Wednesday, September 16, 2015

Progress Can Only Be Achieved Through Discomfort

The superior man thinks always of virtue; the common man thinks of comfort.-- Confucius

Yesterday I did an early morning 8 mile run. It is the first of its kind. By that I mean it is the first under a different set of circumstances. My staple run is the 6 miler out and back. I've been running it as my key run for years. I remember, maybe 7 years ago, I sent my brother-in-law a text saying, the 60 minute workout is the key to fitness success. At the time, 6 miles took about an hour. I realized that my body reacted to that level of exercise. So I stuck with it. Even after it became less than 60 minutes, I enjoyed the distance and the work required in the 10k.

Years later, it is still my go to run but now its time to seek out that "aha" fitness moment with a new distance. Training on 6 miles have taken me through countless races from 5k to Marathon. I usually race and train based on those times. But in order to get to the next level I had to move to something different method of training. My ultimate goal as I said before is to run 10 miles in the morning, every day, like I run 6 now. Running 8 gets me a little bit closer to that goal. I didn't just want to wake up and do 8 miles, I wanted to start a new journey. Usually my new journeys begin with... you guessed it, a new play list.

I decided to run to Jazz. I ran according to my program so I had to keep pace. Since my last Marathon in April, I haven't thought about how fast or slow I'm going. I just run for the love and I run according to feel. I used to listen to Jazz when I studied so as I embark on a different type of run with a different purpose, I wanted to get lost in the music while I remain focused on my body and my pace. It started off with Dizzy Gillespie, "A Night in Tunisia". That song is long enough to be about a mile worth of music, depending on pace. It also has a introductory feel, like you are starting a show or something but it is still interesting and complicated enough to not be forgotten like most introductions.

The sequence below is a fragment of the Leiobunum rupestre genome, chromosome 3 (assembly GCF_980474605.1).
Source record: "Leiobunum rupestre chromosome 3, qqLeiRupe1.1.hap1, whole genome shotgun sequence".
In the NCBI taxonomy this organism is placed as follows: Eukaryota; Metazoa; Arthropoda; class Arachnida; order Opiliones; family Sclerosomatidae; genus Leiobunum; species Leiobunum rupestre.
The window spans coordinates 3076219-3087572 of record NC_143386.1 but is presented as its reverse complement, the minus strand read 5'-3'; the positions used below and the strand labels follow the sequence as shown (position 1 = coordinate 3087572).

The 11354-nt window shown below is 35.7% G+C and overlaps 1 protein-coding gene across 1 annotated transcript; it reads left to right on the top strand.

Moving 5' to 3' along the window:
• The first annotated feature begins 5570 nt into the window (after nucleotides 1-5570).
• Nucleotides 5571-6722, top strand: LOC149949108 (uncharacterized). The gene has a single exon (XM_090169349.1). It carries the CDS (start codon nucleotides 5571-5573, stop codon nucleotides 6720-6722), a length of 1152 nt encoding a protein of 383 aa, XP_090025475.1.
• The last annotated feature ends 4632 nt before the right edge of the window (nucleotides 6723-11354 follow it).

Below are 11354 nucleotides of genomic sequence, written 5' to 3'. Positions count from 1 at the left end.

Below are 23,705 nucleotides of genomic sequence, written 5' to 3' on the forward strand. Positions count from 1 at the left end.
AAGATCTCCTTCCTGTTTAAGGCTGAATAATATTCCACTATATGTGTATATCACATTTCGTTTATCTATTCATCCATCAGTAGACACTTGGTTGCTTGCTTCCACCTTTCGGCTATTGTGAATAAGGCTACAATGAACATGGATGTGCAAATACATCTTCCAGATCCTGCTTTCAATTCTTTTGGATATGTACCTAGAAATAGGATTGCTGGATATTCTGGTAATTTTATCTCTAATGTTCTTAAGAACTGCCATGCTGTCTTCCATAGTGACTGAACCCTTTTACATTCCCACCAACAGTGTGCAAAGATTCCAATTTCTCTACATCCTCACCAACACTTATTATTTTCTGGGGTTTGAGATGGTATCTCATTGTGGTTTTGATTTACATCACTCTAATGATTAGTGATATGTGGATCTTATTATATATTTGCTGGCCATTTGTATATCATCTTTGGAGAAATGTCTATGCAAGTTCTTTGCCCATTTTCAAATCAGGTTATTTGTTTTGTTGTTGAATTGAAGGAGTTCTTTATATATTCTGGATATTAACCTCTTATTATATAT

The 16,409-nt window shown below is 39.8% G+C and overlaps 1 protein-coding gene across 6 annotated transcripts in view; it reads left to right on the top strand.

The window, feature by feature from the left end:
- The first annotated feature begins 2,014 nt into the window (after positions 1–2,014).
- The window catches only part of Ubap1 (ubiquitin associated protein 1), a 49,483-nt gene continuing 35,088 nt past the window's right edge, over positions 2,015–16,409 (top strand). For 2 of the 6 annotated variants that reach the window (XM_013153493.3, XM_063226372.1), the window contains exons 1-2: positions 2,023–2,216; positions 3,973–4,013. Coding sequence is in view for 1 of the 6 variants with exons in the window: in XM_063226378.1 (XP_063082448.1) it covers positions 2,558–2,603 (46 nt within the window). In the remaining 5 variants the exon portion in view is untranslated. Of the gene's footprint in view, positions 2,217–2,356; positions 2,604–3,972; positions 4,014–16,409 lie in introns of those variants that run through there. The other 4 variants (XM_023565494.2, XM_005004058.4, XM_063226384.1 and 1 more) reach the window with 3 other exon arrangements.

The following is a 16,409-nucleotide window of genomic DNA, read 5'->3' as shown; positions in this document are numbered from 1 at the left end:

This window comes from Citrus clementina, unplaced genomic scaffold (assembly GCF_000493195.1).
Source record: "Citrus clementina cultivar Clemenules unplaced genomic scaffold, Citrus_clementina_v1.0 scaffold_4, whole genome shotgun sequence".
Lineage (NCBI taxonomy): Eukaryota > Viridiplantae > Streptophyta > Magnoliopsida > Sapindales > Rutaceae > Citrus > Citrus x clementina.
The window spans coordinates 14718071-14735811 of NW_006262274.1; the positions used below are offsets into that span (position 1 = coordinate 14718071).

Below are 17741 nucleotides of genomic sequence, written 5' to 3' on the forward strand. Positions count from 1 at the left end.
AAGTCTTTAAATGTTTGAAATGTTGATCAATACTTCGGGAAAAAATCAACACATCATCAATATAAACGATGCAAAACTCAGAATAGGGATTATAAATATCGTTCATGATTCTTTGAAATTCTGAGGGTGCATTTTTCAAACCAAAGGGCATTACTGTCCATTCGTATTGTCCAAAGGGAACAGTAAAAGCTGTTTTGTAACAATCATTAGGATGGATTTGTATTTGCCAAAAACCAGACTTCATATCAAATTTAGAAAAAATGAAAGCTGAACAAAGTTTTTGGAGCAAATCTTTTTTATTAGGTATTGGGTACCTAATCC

My playlist then transitioned into John Coltrane, ""A Love Supreme, Part III: Pursuance". This song starts beautifully. As you move to begin work on your second mile you are usually warmed up and ready to move at normal pace. It takes 90 seconds for the song to really begin, much like the run. After that, it's like 9 minutes of "get up and go", multi-directional, beautiful sound that will pull you into mile 3.

At this point you are into your run and not really surging anymore, nor are you dropping speed dramatically. Miles Davis', "All Blue", is a very consistent and smooth piece of music that will keep the pace without boring you. There are a few points that the rhythm of the song will change just enough to reming you that Miles Davis was a genius and that you still have 4 miles to go.

After mile 4 or so I panicked in the dark as I could not see the ground so I lost track of the order of the songs. I do remember things that stood out that were simply an enjoyable addition to the run. "St. Thomas", by Sonny Rollins was great at the back end of a run because it's upbeat without causing mayhem. Dave Brubeck's, "Take Five" took the edge off of a difficult stretch of the course. "Koko", by Charlie Parker was the mayhem causing piece of music that under different circumstances would have been great. It just arrived at the wrong time.

Except for a stretch of about 1.5 miles I truly loved everything about the run. The course, the pace and the playlist were terrific.

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